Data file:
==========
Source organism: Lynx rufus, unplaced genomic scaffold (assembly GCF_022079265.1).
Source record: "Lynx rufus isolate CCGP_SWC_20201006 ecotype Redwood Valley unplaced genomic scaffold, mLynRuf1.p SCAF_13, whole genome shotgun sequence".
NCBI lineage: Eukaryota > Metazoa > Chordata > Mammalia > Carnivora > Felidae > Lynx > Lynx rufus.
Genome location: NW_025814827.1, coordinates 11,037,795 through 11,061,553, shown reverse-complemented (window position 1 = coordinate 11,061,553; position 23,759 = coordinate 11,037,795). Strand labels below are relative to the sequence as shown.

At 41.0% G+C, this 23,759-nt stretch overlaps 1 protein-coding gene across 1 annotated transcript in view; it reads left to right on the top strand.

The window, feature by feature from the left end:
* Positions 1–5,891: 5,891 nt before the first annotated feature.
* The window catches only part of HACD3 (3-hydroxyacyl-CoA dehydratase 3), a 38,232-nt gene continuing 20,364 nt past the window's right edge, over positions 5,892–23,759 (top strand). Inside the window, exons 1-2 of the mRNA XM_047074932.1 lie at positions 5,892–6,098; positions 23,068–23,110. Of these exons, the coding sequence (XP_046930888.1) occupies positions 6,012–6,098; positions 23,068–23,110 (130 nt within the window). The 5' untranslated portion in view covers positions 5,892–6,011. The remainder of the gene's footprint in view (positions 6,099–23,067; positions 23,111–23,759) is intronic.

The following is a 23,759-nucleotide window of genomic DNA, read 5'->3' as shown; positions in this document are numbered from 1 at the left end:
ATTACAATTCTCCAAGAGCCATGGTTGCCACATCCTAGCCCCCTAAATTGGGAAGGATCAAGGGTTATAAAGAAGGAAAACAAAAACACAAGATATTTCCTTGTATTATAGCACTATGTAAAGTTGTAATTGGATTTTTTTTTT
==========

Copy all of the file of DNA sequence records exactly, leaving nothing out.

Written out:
Source organism: Lynx rufus, unplaced genomic scaffold (assembly GCF_022079265.1).
Source record: "Lynx rufus isolate CCGP_SWC_20201006 ecotype Redwood Valley unplaced genomic scaffold, mLynRuf1.p SCAF_13, whole genome shotgun sequence".
NCBI lineage: Eukaryota > Metazoa > Chordata > Mammalia > Carnivora > Felidae > Lynx > Lynx rufus.
Genome location: NW_025814827.1, coordinates 11,037,795 through 11,061,553, shown reverse-complemented (window position 1 = coordinate 11,061,553; position 23,759 = coordinate 11,037,795). Strand labels below are relative to the sequence as shown.

At 41.0% G+C, this 23,759-nt stretch overlaps 1 protein-coding gene across 1 annotated transcript in view; it reads left to right on the top strand.

The window, feature by feature from the left end:
* Positions 1–5,891: 5,891 nt before the first annotated feature.
* The window catches only part of HACD3 (3-hydroxyacyl-CoA dehydratase 3), a 38,232-nt gene continuing 20,364 nt past the window's right edge, over positions 5,892–23,759 (top strand). Inside the window, exons 1-2 of the mRNA XM_047074932.1 lie at positions 5,892–6,098; positions 23,068–23,110. Of these exons, the coding sequence (XP_046930888.1) occupies positions 6,012–6,098; positions 23,068–23,110 (130 nt within the window). The 5' untranslated portion in view covers positions 5,892–6,011. The remainder of the gene's footprint in view (positions 6,099–23,067; positions 23,111–23,759) is intronic.

The following is a 23,759-nucleotide window of genomic DNA, read 5'->3' as shown; positions in this document are numbered from 1 at the left end:
ATTACAATTCTCCAAGAGCCATGGTTGCCACATCCTAGCCCCCTAAATTGGGAAGGATCAAGGGTTATAAAGAAGGAAAACAAAAACACAAGATATTTCCTTGTATTATAGCACTATGTAAAGTTGTAATTGGATTTTTTTTTT